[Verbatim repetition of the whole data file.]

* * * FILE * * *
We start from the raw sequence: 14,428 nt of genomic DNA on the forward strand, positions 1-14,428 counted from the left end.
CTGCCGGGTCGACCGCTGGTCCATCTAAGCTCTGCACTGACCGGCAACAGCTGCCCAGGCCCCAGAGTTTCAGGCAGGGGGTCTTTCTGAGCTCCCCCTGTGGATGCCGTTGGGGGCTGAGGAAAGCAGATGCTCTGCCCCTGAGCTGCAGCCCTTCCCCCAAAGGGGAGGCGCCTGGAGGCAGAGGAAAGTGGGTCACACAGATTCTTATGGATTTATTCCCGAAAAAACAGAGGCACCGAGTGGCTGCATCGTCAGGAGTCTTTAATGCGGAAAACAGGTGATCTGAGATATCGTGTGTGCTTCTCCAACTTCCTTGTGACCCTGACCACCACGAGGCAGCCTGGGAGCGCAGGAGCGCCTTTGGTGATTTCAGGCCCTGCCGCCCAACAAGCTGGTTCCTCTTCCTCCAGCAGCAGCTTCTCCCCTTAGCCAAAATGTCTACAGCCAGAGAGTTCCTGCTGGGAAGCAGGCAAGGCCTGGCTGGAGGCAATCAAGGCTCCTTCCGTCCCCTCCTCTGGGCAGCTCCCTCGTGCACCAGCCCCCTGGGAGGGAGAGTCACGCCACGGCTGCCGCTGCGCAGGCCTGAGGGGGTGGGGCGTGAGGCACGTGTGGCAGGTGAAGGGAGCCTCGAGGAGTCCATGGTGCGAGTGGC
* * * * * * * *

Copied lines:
We start from the raw sequence: 14,428 nt of genomic DNA on the forward strand, positions 1-14,428 counted from the left end.
CTGCCGGGTCGACCGCTGGTCCATCTAAGCTCTGCACTGACCGGCAACAGCTGCCCAGGCCCCAGAGTTTCAGGCAGGGGGTCTTTCTGAGCTCCCCCTGTGGATGCCGTTGGGGGCTGAGGAAAGCAGATGCTCTGCCCCTGAGCTGCAGCCCTTCCCCCAAAGGGGAGGCGCCTGGAGGCAGAGGAAAGTGGGTCACACAGATTCTTATGGATTTATTCCCGAAAAAACAGAGGCACCGAGTGGCTGCATCGTCAGGAGTCTTTAATGCGGAAAACAGGTGATCTGAGATATCGTGTGTGCTTCTCCAACTTCCTTGTGACCCTGACCACCACGAGGCAGCCTGGGAGCGCAGGAGCGCCTTTGGTGATTTCAGGCCCTGCCGCCCAACAAGCTGGTTCCTCTTCCTCCAGCAGCAGCTTCTCCCCTTAGCCAAAATGTCTACAGCCAGAGAGTTCCTGCTGGGAAGCAGGCAAGGCCTGGCTGGAGGCAATCAAGGCTCCTTCCGTCCCCTCCTCTGGGCAGCTCCCTCGTGCACCAGCCCCCTGGGAGGGAGAGTCACGCCACGGCTGCCGCTGCGCAGGCCTGAGGGGGTGGGGCGTGAGGCACGTGTGGCAGGTGAAGGGAGCCTCGAGGAGTCCATGGTGCGAGTGGC